The adipogenic differentiation protocol was modified based on an evaluation of different protocols for equine MSCs , as insufficient adipogenic differentiation of equine MSCs has been repeatedly reported after standard induction [26, 58]. The modification of the protocol included supplementation of adipogenic differentiation medium with rabbit serum, of which the benefit for adipogenic differentiation has been previously described [26, 36, 58].
Significantly higher expression levels of the tendon phenotype-related gene scleraxis [59–62], were found in MSCs isolated by enzymatic digestion. Alterations in expression levels of other target genes following the digestion technique have been shown in several studies [51, 56, 63]. Potentially, these alterations are caused by the altered environmental conditions the cells are subjected to during enzymatic tissue digestion. It could be also hypothesised that collagen breakdown products from the digested tissues trigger upregulation of the scleraxis gene. There were no noticeable differences in expression levels of collagen 1A2, one of the key components of tendon matrix [64, 65], between di-MSCs and ex-MSCs. It is possible that collagen expression is more stable to influence by extrinsic factors. This hypothesis is supported by published data showing that no variations in transcription level of collagen were observed following supplementation of cell culture medium with ibuprofen . However, only the expression of collagen 1A2 was investigated in present study. During tendon degeneration, initially there is an increased level of collagen 3 fibers which are probably only later replaced by collagen 1 fibers . Hypothesising that collagen breakdown products produced during tissue digestion simulate the early phase of healing and thus stimulate upregulation of tendon markers, collagen 3 expression might be upregulated rather than collagen 1 expression. Still, whether a higher expression of tendon markers in vitro reflects the situation in vivo and is a reliable indicator of the effect of MSCs on tendon healing remains to be evaluated.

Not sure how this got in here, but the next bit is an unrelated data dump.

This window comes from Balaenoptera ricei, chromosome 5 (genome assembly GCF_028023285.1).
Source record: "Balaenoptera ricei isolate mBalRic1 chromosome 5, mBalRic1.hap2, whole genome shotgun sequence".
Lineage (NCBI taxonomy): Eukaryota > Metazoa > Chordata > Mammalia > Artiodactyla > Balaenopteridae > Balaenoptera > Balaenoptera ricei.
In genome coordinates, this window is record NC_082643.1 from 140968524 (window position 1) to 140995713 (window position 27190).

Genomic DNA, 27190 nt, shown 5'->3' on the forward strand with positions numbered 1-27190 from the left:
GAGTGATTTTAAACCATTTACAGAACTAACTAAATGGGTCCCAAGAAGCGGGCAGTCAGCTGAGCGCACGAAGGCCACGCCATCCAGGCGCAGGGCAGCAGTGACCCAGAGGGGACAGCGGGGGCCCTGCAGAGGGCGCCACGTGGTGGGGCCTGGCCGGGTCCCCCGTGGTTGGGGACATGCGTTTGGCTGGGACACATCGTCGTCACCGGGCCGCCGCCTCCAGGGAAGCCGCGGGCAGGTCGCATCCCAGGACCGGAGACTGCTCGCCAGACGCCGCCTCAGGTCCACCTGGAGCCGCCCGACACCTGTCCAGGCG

The cell population harvested by enzymatic digestion is potentially heterogeneous, and this raises the question as to whether the isolated cells are in fact MSCs. Further evaluation of cellular properties is important to determine whether these cells represent tissue specific cells, such as tenocytes, or display characteristics of MSCs [33, 59, 64].
Cells isolated in this study were identified as MSCs based on their capacities for self-renewal, plastic-adherence and tri-lineage differentiation. These characteristics are regarded as minimal, but adequate, criteria for identification of MSCs [26, 34, 66].
Evaluation of expression of specific stem markers would have provided more accurate information. However, in contrast to human cells, an established set of equine MSC-specific cell surface markers is not yet available due to the limited reactivity of available antibodies with equine epitopes [67, 68].
Despite the lack of evaluation of MSC markers, the results of this study show that the isolation method has no major influence on cellular growth and tri-lineage differentiation characteristics. Furthermore, no negative effects of collagenase digestion on the isolated cells were observed. Our results are in accordance with the suggestion that alterations in experimental conditions are of minor importance to cell behaviour in comparison to cell source and interdonor variability . Nevertheless, optimisation and standardisation of isolation protocols are required in order to improve comparability of results obtained in different studies [21, 35].